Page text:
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Revista Latino-Americana de Enfermagem

On-line version ISSN 1518-8345

Rev. Latino-Am. Enfermagem vol.19 no.2 Ribeirão Preto Mar./Apr. 2011 



The prevalence and characterization of self-medication for obtaining pain Relief among undergraduate nursing students1



Layz Alves Ferreira SouzaI; Camila Damázio da SilvaII; Gisely Carvalho FerrazIII; Fátima Aparecida Emm Faleiros SousaIV; Lílian Varanda PereiraV

IUndergraduate student in Nursing, Faculdade de Enfermagem, Universidade Federal de Goiás, GO, Brazil. Scholarship holder of the Scientific Initiation Program at the Conselho Nacional de Desenvolvimento Científico e Tecnológico (CNPq). E-mail:
IIRN, Centro de Atenção Integral à Saúde de Campinas, Goiânia, GO, Brazil. E-mail:
IIIRN. E-mail:
IVRN, Ph.D. in Nursgin, Full Professor, Escola de Enfermagem de Ribeirão Preto, Universidade de São Paulo, WHO Collaborating Centre for Nursing Research Development, SP, Brazil. E-mail:
VRN, Ph.D. in Nursing, Escola de Enfermagem de Ribeirão Preto, Universidade de São Paulo, WHO Collaborating Centre for Nursing Research Development, SP, Brazil, Faculdade de Enfermagem, Universidade Federal de Goiás, GO, Brazil. E-mail:

Corresponding Author




This study investigates the prevalence of self-medication among undergraduate nursing students seeking to relieve pain and characterizes the pain and relief obtained through the used medication. This epidemiological and cross-sectional study was carried out with 211 nursing students from a public university in Goiás, GO, Brazil. A numerical scale (0-10) measured pain intensity and relief. The prevalence of self-medication was 38.8%. The source and main determining factor of this practice were the student him/herself (54.1%) and lack of time to go to a doctor (50%), respectively. The most frequently used analgesic was dipyrone (59.8%) and pain relief was classified as good (Md=8.5;Max=10;Min=0). The prevalence of self-medication was higher than that observed in similar studies. Many students reported that relief obtained through self-medication was good, a fact that can delay the clarification of a diagnosis and its appropriate treatment.

Descriptors: Pain; Self Medication; Students, Nursing.




Self-medication consists of the use of manufactured or homemade drugs without a medical prescription seeking to treat symptoms or self-diagnosed health conditions(1). According to the World Health Organization (WHO), informed self-medication is a way to self-care. Qualified professionals, preferably pharmacists, should encourage the rational use of medication, provide information on drugs and complications that may result from their indiscriminate use and refer people to medical care when necessary, promoting responsible self-medication(2).

Pain is among the reasons that people self-medicate(3-4). People who experience pain seek relief through medical counseling, complementary therapies, and/or self-medication. One study carried out in Spain, in which 1,964 people of both genders between 20 and 91 years of age participated, showed that 66.3% of the individuals sought medical care when experiencing pain, 27.6% self-medicated, 20.5% used alternative therapies and 10.6% did not treat themselves(5).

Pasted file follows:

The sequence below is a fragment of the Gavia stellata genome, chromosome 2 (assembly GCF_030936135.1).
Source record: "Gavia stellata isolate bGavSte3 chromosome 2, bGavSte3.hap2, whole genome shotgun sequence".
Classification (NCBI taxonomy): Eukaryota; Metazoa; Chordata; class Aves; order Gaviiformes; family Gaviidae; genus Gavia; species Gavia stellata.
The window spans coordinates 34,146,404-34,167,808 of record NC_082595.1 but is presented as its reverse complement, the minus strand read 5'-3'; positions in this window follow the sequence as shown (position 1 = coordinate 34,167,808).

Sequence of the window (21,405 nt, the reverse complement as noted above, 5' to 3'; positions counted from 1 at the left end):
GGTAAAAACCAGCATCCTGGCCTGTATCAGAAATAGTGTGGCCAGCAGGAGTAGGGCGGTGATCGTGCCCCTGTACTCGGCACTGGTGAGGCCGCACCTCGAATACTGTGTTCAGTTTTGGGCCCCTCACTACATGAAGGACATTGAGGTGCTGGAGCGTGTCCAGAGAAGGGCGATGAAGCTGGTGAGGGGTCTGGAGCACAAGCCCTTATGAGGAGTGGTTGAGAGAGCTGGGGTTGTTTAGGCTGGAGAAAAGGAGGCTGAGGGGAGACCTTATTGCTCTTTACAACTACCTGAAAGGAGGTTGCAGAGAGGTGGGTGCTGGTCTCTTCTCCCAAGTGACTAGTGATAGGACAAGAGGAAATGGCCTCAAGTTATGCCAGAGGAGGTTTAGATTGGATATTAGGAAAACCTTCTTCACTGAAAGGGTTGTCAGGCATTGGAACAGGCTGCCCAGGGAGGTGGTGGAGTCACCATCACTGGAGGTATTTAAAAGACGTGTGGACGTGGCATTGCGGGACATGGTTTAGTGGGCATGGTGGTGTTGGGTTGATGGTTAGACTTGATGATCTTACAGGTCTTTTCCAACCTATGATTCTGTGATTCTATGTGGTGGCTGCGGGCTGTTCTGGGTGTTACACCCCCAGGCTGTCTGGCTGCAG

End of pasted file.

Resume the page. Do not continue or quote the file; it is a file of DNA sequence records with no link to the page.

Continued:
The epidemiological profile of self-medication was investigated in Brazil in a study conducted with 4,174 individuals, of both genders, aged between 0 and 95 years. It indicated that 17.3% of the medications used were painkillers, while the main ones used were: dipyrone (7.1%), acetylsalicylic acid (4.9%) and paracetamol (1.4%). In this same study, 40% of people who practiced self-medication received guidance from previous prescriptions and 51% received suggestions from non-qualified people(3).

In a population-based study conducted in Bambuí, MG, Brazil with a random sample of 1,221 residents aged > 18 years, of both genders, 775 participated in the study, of which 223 (28.8%) took exclusively non-prescribed medication. Among the variables associated with the exclusive use of self-medication the following were highlighted: female gender (OR = 0.6, 95% CI 0.4-0.9), and age (OR = 0.4, 95% CI = 0.3 to 0.6 and OR = 0.2, 95% CI 0.1 to 0.5 for 40-59 and > 60 years, respectively). The authors concluded that the prevalence of self-medication is similar to that observed in developed countries(6).

In relation to the characterization of pain, studies with populations in general showed that self-medication was prevalent among those reporting acute pain of moderate intensity and headaches(3,5). Similar results were observed when the sample was composed of undergraduate students attending pharmacology, dentistry and nursing programs(4). In other studies, the participants of which were nursing students, self-medication was investigated in relation to the consumption of benzodiazepines(7); however studies addressing self-medication in undergraduate students with pain were not identified.

In this context, we deemed it important to conduct an epidemiological study aiming to contribute to knowledge concerning self-medication in Brazil. It is expected that results will allow identifying the extent of the problem and its characteristics among university students and support programs seeking to improve the health conditions of nursing students.